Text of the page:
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New features in D3Edit V2.1 [AV41] and Passing Texture Data into D3Edit E-mail
User Rating: / 2
Descent 3 - Descent 3 level and mission editor D3Edit
Written by Shroudeye   
Sunday, 22 April 2012 16:10
NOTE: This tutorial covers some features in the unreleased version of [LL]Atan's D3Edit, prepared by request of [LL]Atan himself.
To Do: Add some pictures!
Recently, [LL]Atan has introduced the ability to import from 3DsMAX (and Blender, but I'm focusing on 3Ds here.) straight into D3Edit. This added flexibility to the geometrical production, as making complex geometry is much more easy in 3DsMax.
Last Updated on Friday, 19 January 2018 01:09
WARNING: Driving while texting is dangerous. E-mail
User Rating: / 81
Written by Charley the Floridian Monster   
Sunday, 05 February 2012 21:04


A few more people got killed for texting and driving at the same time. So I finaly decided to write an article for people's safety on the road with any internet communication device. And to warn people that it is also extremely dangerous. So please watch the road and if you have to text, pull over along the side of the road and do it. But please, be careful.

And if you see somebody driving while texting, avoid them at all cost. These people are road hazards. Anyway, stay safe on the roads. It is very important.


    Have a nice day. Smile



Last Updated on Monday, 17 June 2013 02:24
D3Edit - Level and mission editor for Descent 3 E-mail
User Rating: / 59
Descent 3 - Descent 3 level and mission editor D3Edit
Written by Atan   
Sunday, 15 May 2011 09:51


Descent3 Editor, in short D3Edit.

D3Edit is the level and mission editor for Descent 3. This tool is a must-have if you intend to create your own missions or fighting places.



Last Updated on Tuesday, 16 August 2011 21:29
Army Of Haloon: The Prototype - New single-player and co-op mission for Descent 3 E-mail
User Rating: / 54
Descent 3 - Army Of Haloon
Written by Alter-Fox   
Wednesday, 27 October 2010 18:29


The team01_ALRF "Army Of Haloon" is excited to announce the availability of a new single-player and co-op mission for Descent 3.

"Army Of Haloon: The Prototype" is full of annoying bots in an epic, humourous story revolving around Materal Defender 1032 and his newfound enemies/employers.

Although "Army Of Haloon: The Prototype" only constitutes the first five levels of the  adventure, it's the third biggest singleplayer levelset ever created for Descent 3 - right behind Descent 3 Retribution and Descent 3 Mercenary.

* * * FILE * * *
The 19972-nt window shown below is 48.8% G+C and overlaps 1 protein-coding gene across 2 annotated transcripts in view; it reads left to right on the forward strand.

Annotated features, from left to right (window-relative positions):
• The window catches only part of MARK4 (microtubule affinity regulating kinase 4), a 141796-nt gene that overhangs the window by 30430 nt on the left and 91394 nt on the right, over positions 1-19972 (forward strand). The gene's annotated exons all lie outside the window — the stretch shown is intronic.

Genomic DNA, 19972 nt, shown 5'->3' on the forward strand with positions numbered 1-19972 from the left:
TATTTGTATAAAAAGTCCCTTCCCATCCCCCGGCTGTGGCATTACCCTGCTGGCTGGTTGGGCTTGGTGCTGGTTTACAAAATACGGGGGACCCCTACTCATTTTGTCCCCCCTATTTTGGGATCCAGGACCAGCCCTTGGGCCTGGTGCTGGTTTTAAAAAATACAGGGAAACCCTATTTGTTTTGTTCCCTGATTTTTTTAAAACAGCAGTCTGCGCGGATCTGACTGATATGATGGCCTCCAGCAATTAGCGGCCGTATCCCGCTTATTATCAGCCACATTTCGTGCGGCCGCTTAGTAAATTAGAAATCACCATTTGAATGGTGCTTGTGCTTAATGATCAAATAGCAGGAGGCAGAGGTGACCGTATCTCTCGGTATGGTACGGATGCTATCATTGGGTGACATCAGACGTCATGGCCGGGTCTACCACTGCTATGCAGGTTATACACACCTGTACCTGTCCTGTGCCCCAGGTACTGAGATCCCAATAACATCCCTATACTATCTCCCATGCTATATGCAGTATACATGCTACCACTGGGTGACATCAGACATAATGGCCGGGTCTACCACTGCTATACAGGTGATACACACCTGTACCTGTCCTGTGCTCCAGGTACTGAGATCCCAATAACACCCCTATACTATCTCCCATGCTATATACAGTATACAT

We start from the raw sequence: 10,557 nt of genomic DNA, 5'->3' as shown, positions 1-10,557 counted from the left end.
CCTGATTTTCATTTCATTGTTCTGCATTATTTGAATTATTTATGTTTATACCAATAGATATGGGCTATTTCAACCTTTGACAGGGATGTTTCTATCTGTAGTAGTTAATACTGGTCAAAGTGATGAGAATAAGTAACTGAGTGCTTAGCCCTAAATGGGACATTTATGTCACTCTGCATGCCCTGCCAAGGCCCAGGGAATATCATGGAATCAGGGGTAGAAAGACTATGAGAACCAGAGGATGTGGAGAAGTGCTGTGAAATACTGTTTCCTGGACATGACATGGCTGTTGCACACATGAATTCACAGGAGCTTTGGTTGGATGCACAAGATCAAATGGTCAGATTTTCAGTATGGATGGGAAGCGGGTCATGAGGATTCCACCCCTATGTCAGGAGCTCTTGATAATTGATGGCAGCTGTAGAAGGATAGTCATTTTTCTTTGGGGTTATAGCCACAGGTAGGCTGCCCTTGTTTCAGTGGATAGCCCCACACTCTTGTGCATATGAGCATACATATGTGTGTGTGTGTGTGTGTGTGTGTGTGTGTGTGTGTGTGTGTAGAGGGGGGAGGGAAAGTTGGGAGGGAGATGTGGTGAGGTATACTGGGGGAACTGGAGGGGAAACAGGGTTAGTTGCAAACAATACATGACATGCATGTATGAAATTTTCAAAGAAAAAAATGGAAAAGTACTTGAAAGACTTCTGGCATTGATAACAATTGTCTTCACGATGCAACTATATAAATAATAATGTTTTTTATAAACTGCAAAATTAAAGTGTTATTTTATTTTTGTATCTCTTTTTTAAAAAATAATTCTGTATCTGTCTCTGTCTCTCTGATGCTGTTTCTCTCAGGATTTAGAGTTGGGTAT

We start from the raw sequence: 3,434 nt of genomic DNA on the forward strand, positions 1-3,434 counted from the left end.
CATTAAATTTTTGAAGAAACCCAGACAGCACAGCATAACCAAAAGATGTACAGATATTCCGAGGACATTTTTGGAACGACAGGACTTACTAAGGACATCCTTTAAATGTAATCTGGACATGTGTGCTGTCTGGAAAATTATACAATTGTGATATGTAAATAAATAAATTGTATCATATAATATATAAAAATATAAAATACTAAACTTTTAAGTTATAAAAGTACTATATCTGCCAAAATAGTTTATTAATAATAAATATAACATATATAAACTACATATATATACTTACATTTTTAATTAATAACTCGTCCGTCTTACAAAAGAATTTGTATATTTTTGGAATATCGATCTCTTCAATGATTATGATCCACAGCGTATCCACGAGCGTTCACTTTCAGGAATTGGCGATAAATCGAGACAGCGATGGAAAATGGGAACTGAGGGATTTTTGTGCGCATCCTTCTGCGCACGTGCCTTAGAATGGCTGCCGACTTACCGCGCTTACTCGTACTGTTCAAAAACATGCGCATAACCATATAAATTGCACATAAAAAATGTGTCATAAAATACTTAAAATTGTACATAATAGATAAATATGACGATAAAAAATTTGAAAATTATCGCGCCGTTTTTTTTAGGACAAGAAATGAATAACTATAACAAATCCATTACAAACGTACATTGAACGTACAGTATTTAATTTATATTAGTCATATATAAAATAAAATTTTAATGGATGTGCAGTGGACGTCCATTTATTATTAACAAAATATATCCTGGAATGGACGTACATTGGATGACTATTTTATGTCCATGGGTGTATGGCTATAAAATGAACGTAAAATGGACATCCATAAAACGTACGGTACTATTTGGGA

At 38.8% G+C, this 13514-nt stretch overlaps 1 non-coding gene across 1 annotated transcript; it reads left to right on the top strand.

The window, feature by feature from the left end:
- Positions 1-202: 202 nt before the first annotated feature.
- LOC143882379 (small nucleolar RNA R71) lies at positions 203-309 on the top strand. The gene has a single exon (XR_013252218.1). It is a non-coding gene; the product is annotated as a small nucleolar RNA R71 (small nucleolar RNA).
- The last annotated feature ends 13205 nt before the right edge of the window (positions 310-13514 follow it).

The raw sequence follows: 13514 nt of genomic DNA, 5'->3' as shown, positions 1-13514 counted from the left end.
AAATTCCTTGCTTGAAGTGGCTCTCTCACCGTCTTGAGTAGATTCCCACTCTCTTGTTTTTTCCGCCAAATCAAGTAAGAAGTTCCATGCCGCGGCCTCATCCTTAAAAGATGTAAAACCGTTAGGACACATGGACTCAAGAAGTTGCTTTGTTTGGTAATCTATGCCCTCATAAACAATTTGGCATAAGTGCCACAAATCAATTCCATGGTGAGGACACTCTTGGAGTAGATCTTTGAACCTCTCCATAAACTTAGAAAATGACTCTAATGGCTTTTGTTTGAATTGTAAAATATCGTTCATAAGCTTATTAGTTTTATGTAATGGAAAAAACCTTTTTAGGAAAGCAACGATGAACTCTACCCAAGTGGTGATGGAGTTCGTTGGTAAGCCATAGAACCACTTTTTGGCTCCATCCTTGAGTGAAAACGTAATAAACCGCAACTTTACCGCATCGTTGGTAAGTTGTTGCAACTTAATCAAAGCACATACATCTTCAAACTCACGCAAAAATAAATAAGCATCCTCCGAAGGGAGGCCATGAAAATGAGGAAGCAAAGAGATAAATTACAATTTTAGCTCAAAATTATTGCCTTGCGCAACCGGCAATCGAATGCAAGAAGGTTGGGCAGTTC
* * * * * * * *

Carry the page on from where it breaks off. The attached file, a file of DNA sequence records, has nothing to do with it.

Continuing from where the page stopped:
Last Updated on Wednesday, 16 March 2011 22:09
XP Virtual Machine with Descent 3 E-mail
User Rating: / 60
Technical Stuff - Virtualization
Written by Darkers   
Friday, 12 August 2011 22:00


XP Virtual Machine with Descent 3 D3Grey01


Install a Virtual Machine with Virtualbox on your Windows 7 computer.

Run Windows XP with the Virtual Machine.

And, why not, install Descent 3 on that XP Virtual Machine.


Last Updated on Saturday, 04 February 2012 12:33
Special feature: A tribute to Eddie Badescu E-mail
User Rating: / 38
Blogs - Blogs
Written by Wazz the Snow Fox   
Wednesday, 23 March 2011 05:00

A heartfelt tribute to the most amazing person I've ever known.

Last Updated on Wednesday, 23 March 2011 05:24
Music Tech Note: Converting to 22 KHz E-mail
User Rating: / 30
Written by Aenn   
Saturday, 23 October 2010 12:43


This little article deals with how to convert a music piece to 22 KHz with as little damage as possible.

First of all, a simple formula. Detail limit of a sampled format is sampling frequency/8. In scientific sampling, a sampled signal is considered accurate as long as the sampling frequency is 8 times the frequency of the signal to be sampled. This is because 8 coordinates are required to describe a sine wave: 4 positive, 4 negative.

Hence, by the way, you need 160 KHz sampling to accurately represent 20 KHz (so much for CD audio's claims of "22 KHz bandwidth" - 22 KHz, yeah, but for noise, not music, detail limit is much lower).

Thus: 44100 Hz (CD audio) divided by 8=5512.5 Hz. Enough for midrange, but there's already distortion in the treble and high frequencies. 22050 Hz (Descent 3 sampling format for music) divided by 8=2756.25 Hz. Not very detailed, is it?

So what happens when you go over the magical f/8 limit? Aliasing happens. Rectification distortion, foldover, etc. Everything becomes "squarish" (or more precisely, triangular). The minimum time frame also becomes 0.36 msec., which is slow (to human perception that sounds "stiffy", "woody").

And that tends to sound weird. Get an acoustic instrument record and downsample to 22050 Hz, then listen to what happens to treble and space harmonics. But never fear, for there are ways to smoothing out the damage.

Last Updated on Saturday, 23 October 2010 22:08
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